Capt (Dr) Gurpreet S Khurana

14 December 2017

Beginning 5 November 2017, the US President Donald Trump undertook his much-publicised 12-day tour of Asia, visiting five countries: Japan, South Korea, China, Vietnam and the Philippines. During the tour, his ‘catch-phrase’ was the “Indo-Pacific”, reflecting his geopolitical worldview of Asia, and the latest in a long history of diplomatic slogans from American presidents. This was a notable departure from the traditional Western expression of ‘Asia-Pacific’, which led the media, analystsand policy-makers worldwide scrambling, trying to delve deeper into the intent and ramifications of this new “alliance” articulated by the leader of the most powerful nation on Earth.

The ‘Indo-Pacific’ concept, which combines the Indian Ocean Region (IOR) with the Western Pacific region into a single geopolitical construct, is known to have gathered widespread acceptance in wake of my January 2007 paperon India-Japan maritime cooperation, and the ensuing address by Japan’s Prime Minister Shinzo Abe, to the Indian Parliament, a few months later, in August 2007. In his address, the Japanese leader endorsed the idea of ‘Indo-Pacific’ through his articulation of the “Confluence of the Two Seas(the Indian and Pacific oceans)”.

President Trump’s repeated use of the term ‘Indo-Pacific’ during his Asia tour led the Washington Postto seek my view on the issue. My opinion piecepublished in The World Post (Washington Post, 14 November) expressed my concern on the original ‘Indo-Pacific’ idea having drifted away from the original ‘constructive’ India-Japan proposition of a geopolitical amalgamation of the Indo-Pacific towards regional stability. The essay highlighted President Trump’s implicit intent to seek India’s partnership in containing China, thereby dividing the region into opposing camps.

As expected, the issue of ‘Indo-Pacific’ has lately generated widespread discussion, debate and a number of contrarian views. An Indian analyst, Abhijit Singh, expressed a view that the ‘Indo-Pacific’ construct was always about “containing the rise of China”. Writing for the South China Morning Post, he says that “Maritime Asia still struggles under the yoke of Chinese expansionism, with a permanent Chinese presence in the Indian Ocean and the South China Sea”; and therefore, “the use of the term (Indo-Pacific) to describe an emerging India-Japan-US-Australia alliance as a balance against Beijing is not a distortion of the term’s original meaning; it is the fulfilment of it”.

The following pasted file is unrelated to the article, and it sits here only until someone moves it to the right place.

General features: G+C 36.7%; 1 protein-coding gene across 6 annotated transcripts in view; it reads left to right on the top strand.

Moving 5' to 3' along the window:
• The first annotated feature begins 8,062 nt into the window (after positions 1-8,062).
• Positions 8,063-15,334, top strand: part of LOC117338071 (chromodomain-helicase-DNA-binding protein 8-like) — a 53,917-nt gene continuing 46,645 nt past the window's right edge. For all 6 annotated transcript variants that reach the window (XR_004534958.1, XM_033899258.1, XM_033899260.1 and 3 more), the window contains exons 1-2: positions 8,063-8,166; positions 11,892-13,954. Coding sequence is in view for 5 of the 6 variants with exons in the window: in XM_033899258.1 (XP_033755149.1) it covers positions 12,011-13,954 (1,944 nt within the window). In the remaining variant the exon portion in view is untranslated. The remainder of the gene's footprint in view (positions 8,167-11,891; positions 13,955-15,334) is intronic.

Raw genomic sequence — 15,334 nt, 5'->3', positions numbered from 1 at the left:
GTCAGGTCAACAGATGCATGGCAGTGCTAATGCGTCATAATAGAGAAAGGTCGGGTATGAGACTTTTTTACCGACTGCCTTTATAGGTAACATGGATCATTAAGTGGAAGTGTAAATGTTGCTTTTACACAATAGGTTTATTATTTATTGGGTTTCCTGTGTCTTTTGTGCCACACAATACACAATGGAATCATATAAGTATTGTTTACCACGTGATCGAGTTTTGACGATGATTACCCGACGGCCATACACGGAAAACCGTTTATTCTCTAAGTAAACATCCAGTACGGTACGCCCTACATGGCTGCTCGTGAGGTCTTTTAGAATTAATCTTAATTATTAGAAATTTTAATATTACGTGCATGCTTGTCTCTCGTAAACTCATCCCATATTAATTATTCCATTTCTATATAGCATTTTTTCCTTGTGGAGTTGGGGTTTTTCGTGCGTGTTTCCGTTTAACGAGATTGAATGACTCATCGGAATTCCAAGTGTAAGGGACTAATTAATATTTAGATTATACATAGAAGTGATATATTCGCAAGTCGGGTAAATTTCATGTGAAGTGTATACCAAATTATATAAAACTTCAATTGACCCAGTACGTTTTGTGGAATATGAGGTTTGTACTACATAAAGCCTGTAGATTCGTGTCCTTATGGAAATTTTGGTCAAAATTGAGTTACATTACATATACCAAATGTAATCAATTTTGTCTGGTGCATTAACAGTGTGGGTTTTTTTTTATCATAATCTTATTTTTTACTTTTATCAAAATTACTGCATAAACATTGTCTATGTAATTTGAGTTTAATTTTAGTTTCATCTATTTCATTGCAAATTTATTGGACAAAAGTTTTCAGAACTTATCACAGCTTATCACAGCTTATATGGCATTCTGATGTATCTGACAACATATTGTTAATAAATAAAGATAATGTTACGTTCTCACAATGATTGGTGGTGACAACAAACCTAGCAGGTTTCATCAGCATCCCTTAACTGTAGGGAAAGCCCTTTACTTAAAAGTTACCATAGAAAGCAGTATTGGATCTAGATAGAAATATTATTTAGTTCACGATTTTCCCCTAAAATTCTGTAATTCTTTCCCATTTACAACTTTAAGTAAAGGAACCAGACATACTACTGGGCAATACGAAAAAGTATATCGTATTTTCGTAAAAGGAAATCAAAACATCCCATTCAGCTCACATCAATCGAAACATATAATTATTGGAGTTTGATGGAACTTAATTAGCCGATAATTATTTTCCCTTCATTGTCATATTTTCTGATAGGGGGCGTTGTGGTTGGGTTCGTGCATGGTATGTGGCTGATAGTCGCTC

While many such shades of views and counter-views exist to enrich the views of global strategic community, it is necessary to take stock of the original concept of ‘Indo-Pacific’ — as conceived in 2007 — in context of the prevailing geopolitical environment in Asia. It is true that the ‘Indo-Pacific’ concept has always been about China. However, there lies a nuanced —albeit important —difference between the original conceptualisation and the current vision of President Trump.

By the mid-2000s, both India and Japan were beginning to get overly worried of China’s so-called “peaceful rise”. In the anxious environment of those days, for the Japanese, the ‘Indo-Pacific’ was largely a notion of assurance from India as an emerging power in the wider Asian region. For India too, it was an opportunity to join up with Japan, so as to share their respective assessments of the emerging environment and their respective visions for the region. This came about after several futile efforts by New Delhi at ‘persuasion’ of Beijing to adopt a conciliatory approach; following which, India was compelled to scale up its outreach in order to Japan to moderate China’s behaviour through ‘dissuasion’.

In contrast, President Trump’s re-interpretation of the ‘Indo-Pacific’ construct amounts to partnering with India to create a China-specific alliance of sorts. Its temporal coincidence with the revival of the Australia-India-Japan-US ‘quadrilateral’further enhances the risks of the proposition. This will severely constrict the strategic options of the regional countries —including those in the ‘quadrilateral — who would now need to make difficult choices. As Australia’s former Prime Minister Kevin Rudd puts it, this will lead to “brittle, (and) binary strategic choices” being thrust upon these countries. If this happens, the ensuing regional environment would be reminiscent of the fissures in Europe preceding the two World Wars that created a geopolitical environment ripe for conflict.

Notably, the ‘Indo-Pacific’ concept was first discussed in India (some time in 2006), and its coinage had much to with the increased eminence of India with the turn of the 21st Century. However, in this conceptualisation of the Indo-Pacific, the term ‘Indo-’ did not stand for ‘India’, but was a collective noun representing the countries littoral to the Indian Ocean. This proposition continues to be valid today.


The growing traction of the ‘Indo-Pacific’ idea holds much value for the countries of both, the IOR and the Western Pacific. The leaders of these countries would need to review and articulate their own visions for the region. Given that the ‘Indo-Pacific’ represents the ‘maritime underbelly’ of Asia as the fastest growing continent, the increasing currency of the concept is indicative of the growing imperative for regional countries to develop their sea power, and develop constructive and collaborative maritime interfaces amongst themselves, rather than focussing merely upon achieving a favourable balance of power with military-strategic connotations.

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